cantthinkofonenow
Posted: Thursday, July 4, 2013 4:14 AM
Joined: 7/4/2013
Posts: 4


 

 

There is one thing I am aware of and it’s the huge increase of Alzheimer’s cases. Also there is a huge increase of people taking prescription drugs. My girlfriend of four years is a pain management patient from a back injury she had surgery for and was given a fusion cage. 

She has been on various medications for many years. Norco, valium, soma and Finnegan. Although she has never taken any of the oxy's.  

 She is 50 now and cant remember where she put something 5 min earlier. Forgets a four digit pass code at least once a month if not twice. Goes shopping and doesn’t remember purchasing items she puts away and never touches them, when they are hygiene products she absolutely needs. There has to be a link of some kind between these drugs, her memory and this disease. Also her cognitive skills do not get used very much at all, as she has not been employed for over 20 years. No one in her family uses prescription meds and none have ever had this disease either. All of her relatives who died of old age were sharp, but one and it was only dementia at 94. 

Of course if there is a link, we will never know because it would be just too hard to know which drugs exactly in combination with poor diet and exercise. Cigarette and illicit drug use is also a factor with her, but in moderation. She doesn’t drink alcohol.  

 

She has not been diagnosed with alzheimer's. Yet!

 

 

 

 

 


Iris L.
Posted: Thursday, July 4, 2013 11:31 AM
Joined: 12/15/2011
Posts: 16640


Dementia is more than being absent-minded and forgetting where you put something.  Before a diagnosis of dementia is made a thorough evaluation including history, physical examination, lab tests, imaging studies and neurocognitive testing must be done to determine the nature and the source of the difficulty.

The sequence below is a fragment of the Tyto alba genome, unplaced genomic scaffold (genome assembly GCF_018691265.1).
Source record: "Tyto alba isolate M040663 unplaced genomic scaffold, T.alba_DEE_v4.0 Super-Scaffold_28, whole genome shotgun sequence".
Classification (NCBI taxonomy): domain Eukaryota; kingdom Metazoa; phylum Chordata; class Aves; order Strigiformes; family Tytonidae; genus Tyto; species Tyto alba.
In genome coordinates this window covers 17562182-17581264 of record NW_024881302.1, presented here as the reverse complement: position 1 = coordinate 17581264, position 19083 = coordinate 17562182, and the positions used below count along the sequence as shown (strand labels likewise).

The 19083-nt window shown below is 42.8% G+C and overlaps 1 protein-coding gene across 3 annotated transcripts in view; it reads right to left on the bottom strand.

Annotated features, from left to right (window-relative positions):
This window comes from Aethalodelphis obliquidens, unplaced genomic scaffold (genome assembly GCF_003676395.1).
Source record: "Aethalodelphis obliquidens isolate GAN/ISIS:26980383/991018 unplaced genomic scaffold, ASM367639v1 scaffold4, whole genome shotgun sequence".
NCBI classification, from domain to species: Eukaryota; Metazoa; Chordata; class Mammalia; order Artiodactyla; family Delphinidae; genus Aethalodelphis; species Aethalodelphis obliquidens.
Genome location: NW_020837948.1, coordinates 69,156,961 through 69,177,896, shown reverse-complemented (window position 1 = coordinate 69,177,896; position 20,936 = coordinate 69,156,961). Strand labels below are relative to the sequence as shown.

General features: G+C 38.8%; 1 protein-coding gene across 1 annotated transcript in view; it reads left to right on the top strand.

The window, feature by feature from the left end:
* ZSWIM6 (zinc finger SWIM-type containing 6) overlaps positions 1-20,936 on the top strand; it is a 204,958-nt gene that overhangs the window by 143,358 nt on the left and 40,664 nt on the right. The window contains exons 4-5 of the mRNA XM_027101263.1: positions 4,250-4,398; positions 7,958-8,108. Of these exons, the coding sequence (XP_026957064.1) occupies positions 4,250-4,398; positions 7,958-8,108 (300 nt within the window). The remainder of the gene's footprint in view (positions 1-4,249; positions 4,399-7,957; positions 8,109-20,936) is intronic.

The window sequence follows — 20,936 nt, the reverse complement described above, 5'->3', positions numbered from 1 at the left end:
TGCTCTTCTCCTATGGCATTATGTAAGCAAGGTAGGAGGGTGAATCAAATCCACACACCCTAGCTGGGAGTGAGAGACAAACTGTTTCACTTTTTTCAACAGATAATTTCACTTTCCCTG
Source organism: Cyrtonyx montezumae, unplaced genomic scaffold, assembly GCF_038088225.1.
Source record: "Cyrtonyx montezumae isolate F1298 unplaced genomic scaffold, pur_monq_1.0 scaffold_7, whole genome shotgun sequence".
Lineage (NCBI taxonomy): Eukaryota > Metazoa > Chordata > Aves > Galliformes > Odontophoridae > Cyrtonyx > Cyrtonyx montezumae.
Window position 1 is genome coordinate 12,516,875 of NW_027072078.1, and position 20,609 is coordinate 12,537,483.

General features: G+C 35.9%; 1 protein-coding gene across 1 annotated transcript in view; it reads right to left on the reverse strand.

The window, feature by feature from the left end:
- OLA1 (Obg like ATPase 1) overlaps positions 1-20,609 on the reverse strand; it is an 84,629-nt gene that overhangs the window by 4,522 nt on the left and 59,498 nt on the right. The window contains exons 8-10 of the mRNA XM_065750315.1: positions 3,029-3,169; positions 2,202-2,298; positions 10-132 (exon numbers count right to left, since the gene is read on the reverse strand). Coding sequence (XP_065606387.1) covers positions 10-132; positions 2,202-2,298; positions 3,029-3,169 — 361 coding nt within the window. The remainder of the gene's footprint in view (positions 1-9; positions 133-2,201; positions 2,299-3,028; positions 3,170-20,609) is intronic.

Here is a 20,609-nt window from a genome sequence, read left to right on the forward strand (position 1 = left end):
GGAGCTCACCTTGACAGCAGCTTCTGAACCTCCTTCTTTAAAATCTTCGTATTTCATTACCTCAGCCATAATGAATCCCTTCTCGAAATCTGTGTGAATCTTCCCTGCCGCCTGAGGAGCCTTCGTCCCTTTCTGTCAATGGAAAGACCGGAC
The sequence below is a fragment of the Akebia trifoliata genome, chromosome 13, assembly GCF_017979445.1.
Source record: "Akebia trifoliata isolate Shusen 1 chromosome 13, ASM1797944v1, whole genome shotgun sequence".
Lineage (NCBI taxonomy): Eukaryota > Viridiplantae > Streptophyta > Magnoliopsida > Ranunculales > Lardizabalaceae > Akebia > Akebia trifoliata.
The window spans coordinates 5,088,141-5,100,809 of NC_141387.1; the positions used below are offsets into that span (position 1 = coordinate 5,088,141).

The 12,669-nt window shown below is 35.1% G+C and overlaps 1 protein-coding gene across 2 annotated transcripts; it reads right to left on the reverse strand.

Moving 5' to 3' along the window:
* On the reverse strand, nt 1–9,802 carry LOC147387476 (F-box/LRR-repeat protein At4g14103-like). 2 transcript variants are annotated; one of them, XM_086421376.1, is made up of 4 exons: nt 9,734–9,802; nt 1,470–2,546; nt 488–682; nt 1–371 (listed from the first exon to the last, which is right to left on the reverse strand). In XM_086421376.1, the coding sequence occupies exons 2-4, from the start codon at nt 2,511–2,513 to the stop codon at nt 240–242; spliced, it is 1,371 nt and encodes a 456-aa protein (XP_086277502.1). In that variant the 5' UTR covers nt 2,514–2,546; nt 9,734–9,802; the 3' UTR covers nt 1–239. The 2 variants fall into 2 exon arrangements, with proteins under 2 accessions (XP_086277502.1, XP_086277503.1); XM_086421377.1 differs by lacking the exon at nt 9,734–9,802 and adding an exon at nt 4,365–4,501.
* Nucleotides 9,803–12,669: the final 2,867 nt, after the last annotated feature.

There may be nutritional or hormonal reasons why there is memory loss, or other reasons such as the side effect of medications (a common cause) or other medical diseases, or depression, or sleep apnea or head trauma, among others. 

It's best to get tested because some causes can be treated and the memory loss can be reversed or mitigated.

Iris L.

Myriam
Posted: Thursday, July 4, 2013 11:31 AM
Joined: 12/6/2011
Posts: 3326


It sounds like your friend needs to find a doctor who specializes in dementia.  He or she would be able to look at the list of prescriptions and over the counter medications she is taking to determine if the mixture of meds is causing her confusion and memory lapses or if she has some sort of dementia.  Alzheimer's can be genetic, but it is usually sporadic, meaning it shows up in a person even though no one else in the family has ever shown symptoms of AD. 


 

I've been traveling to California, Tennessee and am now in Maryland.  Am tired, but still able to handle it.  In the last 10 days, I've only had 2 or 3 "bad" days. So far, so good. 


 

Have a great 4th of July!!!